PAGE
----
Sony Corporation (Sony) and Conservation International (CI) have teamed up to bring compelling wildlife photography in 3D to over 14,000 delegates at the United Nations Convention on Biological Diversity (COP10) taking place over the next two weeks in Nagoya, Japan. The 3D images can be viewed at the "Sony 3D Kiosk" in the CI booth located at the Nagoya Congress Center.
Since 1995, CI and Sony have worked together to make global biodiversity accessible to audiences worldwide. This year, in addition to digital cameras, camcorders and editing equipment, Sony provided CI with NEX-5 interchangeable lens digital cameras with 3D capabilities to enable CI photographers to capture some of the first-ever 3D images. "We are proud that Sony's cutting-edge imaging technology is playing a meaningful role in CI's work surrounding the conservation of biodiversity by delivering rare photos and video footage of this beautiful planet to people all over the world," said Hidemi Tomita, General Manager of Corporate Social Responsibility, Sony Corporation. "We are confident that Sony, and particularly our 3D technology, will further contribute to the field of biodiversity conservation."
"We are thrilled to have Sony bring Conservation International's wildlife photography to life with their amazing 3D technology," said Yasushi Hibi, Vice President for Asia Policy for Conservation International Japan. "This new technology serves both as a tool for scientific documentation and as a means of raising awareness amongst viewers by vividly portraying the natural environment Conservation International aims to protect."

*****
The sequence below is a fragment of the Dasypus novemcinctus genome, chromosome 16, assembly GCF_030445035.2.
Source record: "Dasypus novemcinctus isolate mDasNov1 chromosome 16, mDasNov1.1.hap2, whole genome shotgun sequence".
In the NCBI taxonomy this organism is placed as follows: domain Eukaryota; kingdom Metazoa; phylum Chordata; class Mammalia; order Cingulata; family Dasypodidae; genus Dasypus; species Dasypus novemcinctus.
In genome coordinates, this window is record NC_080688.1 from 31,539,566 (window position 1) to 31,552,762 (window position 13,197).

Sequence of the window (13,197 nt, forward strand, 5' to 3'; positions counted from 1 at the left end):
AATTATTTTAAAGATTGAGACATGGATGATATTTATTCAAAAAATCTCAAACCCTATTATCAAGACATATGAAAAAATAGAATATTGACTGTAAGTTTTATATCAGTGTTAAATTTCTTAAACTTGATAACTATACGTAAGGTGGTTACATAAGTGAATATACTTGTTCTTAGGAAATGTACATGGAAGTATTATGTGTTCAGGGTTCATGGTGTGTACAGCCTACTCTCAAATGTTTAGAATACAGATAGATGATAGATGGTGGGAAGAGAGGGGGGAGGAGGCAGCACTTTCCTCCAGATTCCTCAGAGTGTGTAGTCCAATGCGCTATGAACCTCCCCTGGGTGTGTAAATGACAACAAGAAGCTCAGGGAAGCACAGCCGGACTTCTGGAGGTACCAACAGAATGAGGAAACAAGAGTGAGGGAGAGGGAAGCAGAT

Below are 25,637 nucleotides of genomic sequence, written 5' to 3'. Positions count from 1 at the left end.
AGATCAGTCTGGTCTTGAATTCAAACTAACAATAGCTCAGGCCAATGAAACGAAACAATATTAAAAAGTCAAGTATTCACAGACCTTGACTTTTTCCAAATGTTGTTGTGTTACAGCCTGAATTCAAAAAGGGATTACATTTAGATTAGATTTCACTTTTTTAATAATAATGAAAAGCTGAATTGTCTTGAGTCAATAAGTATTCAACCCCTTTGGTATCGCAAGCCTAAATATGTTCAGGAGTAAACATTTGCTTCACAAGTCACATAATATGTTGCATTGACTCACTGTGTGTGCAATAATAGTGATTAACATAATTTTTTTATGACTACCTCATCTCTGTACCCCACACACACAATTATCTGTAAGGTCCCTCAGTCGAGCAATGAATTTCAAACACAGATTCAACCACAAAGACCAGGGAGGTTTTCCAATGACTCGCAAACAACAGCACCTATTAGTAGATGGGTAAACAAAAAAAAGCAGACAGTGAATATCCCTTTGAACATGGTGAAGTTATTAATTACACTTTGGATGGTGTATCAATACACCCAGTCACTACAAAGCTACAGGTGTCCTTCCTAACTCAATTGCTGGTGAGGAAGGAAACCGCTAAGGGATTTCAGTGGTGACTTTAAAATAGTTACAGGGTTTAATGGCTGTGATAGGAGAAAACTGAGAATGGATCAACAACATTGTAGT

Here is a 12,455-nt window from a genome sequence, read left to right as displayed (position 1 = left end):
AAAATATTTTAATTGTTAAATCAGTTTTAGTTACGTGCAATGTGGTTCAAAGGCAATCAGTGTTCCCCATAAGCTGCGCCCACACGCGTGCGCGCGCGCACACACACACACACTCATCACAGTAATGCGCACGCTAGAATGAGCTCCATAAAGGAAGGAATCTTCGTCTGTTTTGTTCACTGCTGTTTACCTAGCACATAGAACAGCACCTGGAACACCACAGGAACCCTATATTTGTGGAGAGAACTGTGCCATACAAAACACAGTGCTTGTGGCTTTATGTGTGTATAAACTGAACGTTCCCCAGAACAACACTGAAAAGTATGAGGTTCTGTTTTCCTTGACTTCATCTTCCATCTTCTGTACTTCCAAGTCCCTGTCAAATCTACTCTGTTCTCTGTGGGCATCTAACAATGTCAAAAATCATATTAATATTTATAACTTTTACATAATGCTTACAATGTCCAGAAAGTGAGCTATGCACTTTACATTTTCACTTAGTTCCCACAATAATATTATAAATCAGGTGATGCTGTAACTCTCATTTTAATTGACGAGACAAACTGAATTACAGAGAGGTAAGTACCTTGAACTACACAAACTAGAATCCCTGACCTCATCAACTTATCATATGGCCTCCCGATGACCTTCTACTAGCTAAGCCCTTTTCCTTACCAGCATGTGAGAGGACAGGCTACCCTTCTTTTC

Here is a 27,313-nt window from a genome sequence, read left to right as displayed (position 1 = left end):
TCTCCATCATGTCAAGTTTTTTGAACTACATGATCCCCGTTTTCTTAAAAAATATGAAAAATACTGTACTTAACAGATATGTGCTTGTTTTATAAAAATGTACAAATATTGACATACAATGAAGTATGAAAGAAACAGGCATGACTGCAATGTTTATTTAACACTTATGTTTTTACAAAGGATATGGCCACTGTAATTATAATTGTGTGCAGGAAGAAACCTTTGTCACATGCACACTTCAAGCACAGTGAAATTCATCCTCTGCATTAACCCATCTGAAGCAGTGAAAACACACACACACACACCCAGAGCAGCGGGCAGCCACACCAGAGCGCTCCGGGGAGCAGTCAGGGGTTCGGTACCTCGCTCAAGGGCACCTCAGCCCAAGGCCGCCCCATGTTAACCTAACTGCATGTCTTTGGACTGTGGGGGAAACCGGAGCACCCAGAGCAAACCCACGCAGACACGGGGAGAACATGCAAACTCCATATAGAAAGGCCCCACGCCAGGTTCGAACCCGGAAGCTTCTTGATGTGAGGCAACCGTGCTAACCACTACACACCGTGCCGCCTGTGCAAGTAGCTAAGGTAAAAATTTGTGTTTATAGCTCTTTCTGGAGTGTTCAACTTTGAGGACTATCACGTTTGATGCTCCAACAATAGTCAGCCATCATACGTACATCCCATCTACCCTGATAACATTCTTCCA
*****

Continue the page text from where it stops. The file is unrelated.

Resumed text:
Using Sony's 3D technology, CI's President Dr. Russ Mittermeier and photographer John Martin traveled to Suriname's Central Nature Reserve - a protected area of the country that has rarely, if ever, been visited by humans in modern times. While there, Martin was able to photograph dense rainforests, often difficult to portray with traditional photography, in 3D significantly improving the image viewing experience. Because the forests of Suriname play an important role in mitigating the effects of global climate change, CI and Sony hope that bringing these 3D images to the conference will inspire attendees to support the conservation of biodiversity all over the world.
Sony's 3D technology was also used to capture still images of Brazil's biologically diverse area of Pantanal. The Pantanal is the world's largest wetland and has the highest concentration of fauna in the Americas. CI sent Brazilian photographer Luciano Candisani, who has a long history of working in the open plains of the Pantanal, to experiment with how 3D could portray life in the region with a fresh perspective. As COP10 attendees will see, the results are captivating. Sony and CI will continue to explore how 3D photography and video can help achieve conservation results.